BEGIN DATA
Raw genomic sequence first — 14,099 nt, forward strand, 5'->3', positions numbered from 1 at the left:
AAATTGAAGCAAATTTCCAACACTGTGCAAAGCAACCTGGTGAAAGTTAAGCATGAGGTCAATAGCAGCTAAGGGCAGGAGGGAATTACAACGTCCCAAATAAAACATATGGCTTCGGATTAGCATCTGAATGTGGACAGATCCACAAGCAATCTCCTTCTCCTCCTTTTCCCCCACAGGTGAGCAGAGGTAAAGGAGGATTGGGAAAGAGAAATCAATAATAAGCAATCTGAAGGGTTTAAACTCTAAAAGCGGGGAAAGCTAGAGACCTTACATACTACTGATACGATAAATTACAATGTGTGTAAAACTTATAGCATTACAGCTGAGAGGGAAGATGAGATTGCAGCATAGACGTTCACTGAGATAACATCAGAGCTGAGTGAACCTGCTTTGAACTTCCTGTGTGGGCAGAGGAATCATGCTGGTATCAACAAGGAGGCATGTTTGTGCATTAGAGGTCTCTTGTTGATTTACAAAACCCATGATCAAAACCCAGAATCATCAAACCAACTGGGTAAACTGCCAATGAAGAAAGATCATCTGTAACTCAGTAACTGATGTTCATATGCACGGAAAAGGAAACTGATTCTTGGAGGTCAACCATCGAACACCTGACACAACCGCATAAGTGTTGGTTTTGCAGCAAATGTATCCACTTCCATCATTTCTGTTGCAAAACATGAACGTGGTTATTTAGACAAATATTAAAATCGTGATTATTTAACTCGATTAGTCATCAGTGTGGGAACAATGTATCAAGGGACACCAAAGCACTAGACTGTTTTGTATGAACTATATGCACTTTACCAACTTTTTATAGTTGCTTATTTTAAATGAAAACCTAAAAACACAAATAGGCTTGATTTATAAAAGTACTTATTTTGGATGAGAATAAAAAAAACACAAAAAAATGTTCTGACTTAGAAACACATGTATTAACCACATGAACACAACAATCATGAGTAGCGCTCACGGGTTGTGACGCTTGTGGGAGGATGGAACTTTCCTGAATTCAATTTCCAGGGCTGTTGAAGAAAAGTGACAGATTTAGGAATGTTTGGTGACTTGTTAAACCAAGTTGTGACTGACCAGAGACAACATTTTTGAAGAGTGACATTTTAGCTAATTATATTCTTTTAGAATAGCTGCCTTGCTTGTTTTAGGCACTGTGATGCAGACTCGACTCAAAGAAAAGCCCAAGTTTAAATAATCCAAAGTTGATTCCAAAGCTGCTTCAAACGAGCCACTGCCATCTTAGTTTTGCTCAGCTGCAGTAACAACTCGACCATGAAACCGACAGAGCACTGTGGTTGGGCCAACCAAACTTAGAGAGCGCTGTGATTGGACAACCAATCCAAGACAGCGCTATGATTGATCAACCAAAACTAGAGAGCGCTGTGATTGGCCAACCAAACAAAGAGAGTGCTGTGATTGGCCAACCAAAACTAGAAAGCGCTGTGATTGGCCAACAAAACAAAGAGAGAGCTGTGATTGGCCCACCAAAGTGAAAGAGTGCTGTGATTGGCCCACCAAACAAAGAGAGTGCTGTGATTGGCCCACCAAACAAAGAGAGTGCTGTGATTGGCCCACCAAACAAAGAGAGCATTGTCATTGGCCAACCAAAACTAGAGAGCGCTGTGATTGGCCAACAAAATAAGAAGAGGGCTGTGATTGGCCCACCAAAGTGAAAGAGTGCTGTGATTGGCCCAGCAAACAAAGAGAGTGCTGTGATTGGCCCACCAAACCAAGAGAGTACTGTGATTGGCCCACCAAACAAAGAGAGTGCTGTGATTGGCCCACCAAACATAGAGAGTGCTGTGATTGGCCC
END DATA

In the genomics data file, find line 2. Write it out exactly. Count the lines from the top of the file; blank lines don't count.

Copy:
AAATTGAAGCAAATTTCCAACACTGTGCAAAGCAACCTGGTGAAAGTTAAGCATGAGGTCAATAGCAGCTAAGGGCAGGAGGGAATTACAACGTCCCAAATAAAACATATGGCTTCGGATTAGCATCTGAATGTGGACAGATCCACAAGCAATCTCCTTCTCCTCCTTTTCCCCCACAGGTGAGCAGAGGTAAAGGAGGATTGGGAAAGAGAAATCAATAATAAGCAATCTGAAGGGTTTAAACTCTAAAAGCGGGGAAAGCTAGAGACCTTACATACTACTGATACGATAAATTACAATGTGTGTAAAACTTATAGCATTACAGCTGAGAGGGAAGATGAGATTGCAGCATAGACGTTCACTGAGATAACATCAGAGCTGAGTGAACCTGCTTTGAACTTCCTGTGTGGGCAGAGGAATCATGCTGGTATCAACAAGGAGGCATGTTTGTGCATTAGAGGTCTCTTGTTGATTTACAAAACCCATGATCAAAACCCAGAATCATCAAACCAACTGGGTAAACTGCCAATGAAGAAAGATCATCTGTAACTCAGTAACTGATGTTCATATGCACGGAAAAGGAAACTGATTCTTGGAGGTCAACCATCGAACACCTGACACAACCGCATAAGTGTTGGTTTTGCAGCAAATGTATCCACTTCCATCATTTCTGTTGCAAAACATGAACGTGGTTATTTAGACAAATATTAAAATCGTGATTATTTAACTCGATTAGTCATCAGTGTGGGAACAATGTATCAAGGGACACCAAAGCACTAGACTGTTTTGTATGAACTATATGCACTTTACCAACTTTTTATAGTTGCTTATTTTAAATGAAAACCTAAAAACACAAATAGGCTTGATTTATAAAAGTACTTATTTTGGATGAGAATAAAAAAAACACAAAAAAATGTTCTGACTTAGAAACACATGTATTAACCACATGAACACAACAATCATGAGTAGCGCTCACGGGTTGTGACGCTTGTGGGAGGATGGAACTTTCCTGAATTCAATTTCCAGGGCTGTTGAAGAAAAGTGACAGATTTAGGAATGTTTGGTGACTTGTTAAACCAAGTTGTGACTGACCAGAGACAACATTTTTGAAGAGTGACATTTTAGCTAATTATATTCTTTTAGAATAGCTGCCTTGCTTGTTTTAGGCACTGTGATGCAGACTCGACTCAAAGAAAAGCCCAAGTTTAAATAATCCAAAGTTGATTCCAAAGCTGCTTCAAACGAGCCACTGCCATCTTAGTTTTGCTCAGCTGCAGTAACAACTCGACCATGAAACCGACAGAGCACTGTGGTTGGGCCAACCAAACTTAGAGAGCGCTGTGATTGGACAACCAATCCAAGACAGCGCTATGATTGATCAACCAAAACTAGAGAGCGCTGTGATTGGCCAACCAAACAAAGAGAGTGCTGTGATTGGCCAACCAAAACTAGAAAGCGCTGTGATTGGCCAACAAAACAAAGAGAGAGCTGTGATTGGCCCACCAAAGTGAAAGAGTGCTGTGATTGGCCCACCAAACAAAGAGAGTGCTGTGATTGGCCCACCAAACAAAGAGAGTGCTGTGATTGGCCCACCAAACAAAGAGAGCATTGTCATTGGCCAACCAAAACTAGAGAGCGCTGTGATTGGCCAACAAAATAAGAAGAGGGCTGTGATTGGCCCACCAAAGTGAAAGAGTGCTGTGATTGGCCCAGCAAACAAAGAGAGTGCTGTGATTGGCCCACCAAACCAAGAGAGTACTGTGATTGGCCCACCAAACAAAGAGAGTGCTGTGATTGGCCCACCAAACATAGAGAGTGCTGTGATTGGCCC